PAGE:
about random acts of violence. The third was quite captivating about infidelity, and for some reason
I empathized with the young woman, even though she is breaking up a marriage, however I didn’t
care for the direction that story takes.
The fourth and final part is about a trip a young man goes on.
To me, the film overall warns about greed and abuse of power, the danger of weapons, not loving a
child enough, and how aids spreads through prostitution. These are things we all know already, yet
are important reminders. The final quote is, “do you understand your sin”, and maybe it’s about
how characters are all sinners.
Life of Brian (1979)
Rewatch. Famous for the iconic closing scene with the song Always Look on The Bright Side of Life. For me the film wasn't laugh-at-loud funny, a couple of scenes amused me, especially the names of the Romans and the guards not being able to stop laughing at biggus dickus and so on.
According to Rev Richard Burridge, who was interviewed: The film takes the mickey out of organized religion, and the way people follow people blindly. Judea at the time was full of pretend messiahs. “I should know lord, I follow many of them” is one of Cleese’s lines. Opens up for a discussion of why was Jesus different from the Brians and others.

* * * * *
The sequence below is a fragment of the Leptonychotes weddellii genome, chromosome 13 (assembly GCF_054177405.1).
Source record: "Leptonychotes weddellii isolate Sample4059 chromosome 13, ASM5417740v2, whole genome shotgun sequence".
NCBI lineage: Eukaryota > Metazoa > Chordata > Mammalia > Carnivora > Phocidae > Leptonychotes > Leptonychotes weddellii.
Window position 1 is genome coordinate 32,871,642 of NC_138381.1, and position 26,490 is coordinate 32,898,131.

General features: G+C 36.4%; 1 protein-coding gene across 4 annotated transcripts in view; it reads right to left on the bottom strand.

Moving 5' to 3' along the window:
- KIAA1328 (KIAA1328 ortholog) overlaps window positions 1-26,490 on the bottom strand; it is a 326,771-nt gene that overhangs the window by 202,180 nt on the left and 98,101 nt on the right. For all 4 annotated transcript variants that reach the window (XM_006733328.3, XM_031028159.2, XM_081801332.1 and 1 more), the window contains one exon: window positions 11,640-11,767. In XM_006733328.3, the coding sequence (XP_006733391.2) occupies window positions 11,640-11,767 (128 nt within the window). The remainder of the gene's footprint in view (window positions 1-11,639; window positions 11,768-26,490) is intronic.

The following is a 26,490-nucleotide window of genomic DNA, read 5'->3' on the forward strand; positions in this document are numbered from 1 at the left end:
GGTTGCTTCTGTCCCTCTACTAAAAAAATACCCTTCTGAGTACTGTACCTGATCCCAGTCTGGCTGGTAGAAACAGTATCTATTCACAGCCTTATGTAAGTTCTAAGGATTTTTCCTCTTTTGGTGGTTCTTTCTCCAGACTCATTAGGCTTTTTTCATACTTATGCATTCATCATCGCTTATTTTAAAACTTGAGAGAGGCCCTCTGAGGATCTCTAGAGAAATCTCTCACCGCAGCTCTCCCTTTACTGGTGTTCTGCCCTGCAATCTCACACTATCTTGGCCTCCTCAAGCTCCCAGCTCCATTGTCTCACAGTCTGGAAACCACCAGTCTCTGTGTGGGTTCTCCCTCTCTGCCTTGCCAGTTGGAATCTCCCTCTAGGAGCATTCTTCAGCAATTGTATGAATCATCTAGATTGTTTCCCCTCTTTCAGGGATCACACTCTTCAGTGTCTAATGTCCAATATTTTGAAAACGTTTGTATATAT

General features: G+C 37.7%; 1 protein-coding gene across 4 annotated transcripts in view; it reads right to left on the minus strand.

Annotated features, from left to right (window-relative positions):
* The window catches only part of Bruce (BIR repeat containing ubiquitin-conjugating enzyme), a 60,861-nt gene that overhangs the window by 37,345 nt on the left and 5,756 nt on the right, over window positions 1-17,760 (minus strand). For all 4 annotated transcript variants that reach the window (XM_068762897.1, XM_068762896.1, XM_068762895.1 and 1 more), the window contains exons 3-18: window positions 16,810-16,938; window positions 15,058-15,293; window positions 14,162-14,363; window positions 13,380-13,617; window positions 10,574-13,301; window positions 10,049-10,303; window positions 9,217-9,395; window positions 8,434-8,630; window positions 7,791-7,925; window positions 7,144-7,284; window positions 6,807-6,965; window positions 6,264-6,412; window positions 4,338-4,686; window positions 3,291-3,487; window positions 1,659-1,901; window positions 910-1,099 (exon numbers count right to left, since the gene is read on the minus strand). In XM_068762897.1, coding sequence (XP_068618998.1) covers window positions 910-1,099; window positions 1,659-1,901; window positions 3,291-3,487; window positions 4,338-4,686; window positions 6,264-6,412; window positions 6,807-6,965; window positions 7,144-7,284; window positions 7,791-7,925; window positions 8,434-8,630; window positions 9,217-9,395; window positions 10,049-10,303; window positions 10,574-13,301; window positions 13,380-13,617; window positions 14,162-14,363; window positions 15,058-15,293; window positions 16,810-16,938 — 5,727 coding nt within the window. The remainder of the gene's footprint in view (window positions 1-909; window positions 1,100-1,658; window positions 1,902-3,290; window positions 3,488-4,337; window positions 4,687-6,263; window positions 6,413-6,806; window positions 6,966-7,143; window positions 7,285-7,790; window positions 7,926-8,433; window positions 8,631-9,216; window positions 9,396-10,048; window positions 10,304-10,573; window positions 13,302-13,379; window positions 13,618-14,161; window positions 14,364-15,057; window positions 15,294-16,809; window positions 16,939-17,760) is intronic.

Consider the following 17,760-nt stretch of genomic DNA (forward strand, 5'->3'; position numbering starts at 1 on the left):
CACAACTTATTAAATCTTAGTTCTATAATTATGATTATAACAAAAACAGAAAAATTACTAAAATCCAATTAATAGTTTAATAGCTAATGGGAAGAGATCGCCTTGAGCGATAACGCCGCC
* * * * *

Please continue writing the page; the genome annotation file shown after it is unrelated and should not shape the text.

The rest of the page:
The Guard (2011)
The way they talk reminded me of Pulp Fiction, with all the off topic discussions. Criminals talking about philosophy, books, music, and so on. It somehow made the characters more rounded.
The best thing about it is the dialogue (dark humor)
The worst thing about it is the dialogue (lots of profanity)
From the style of the film, you can tell director John Michael McDonagh is the brother of Martin McDonagh-who made In Bruges (2008).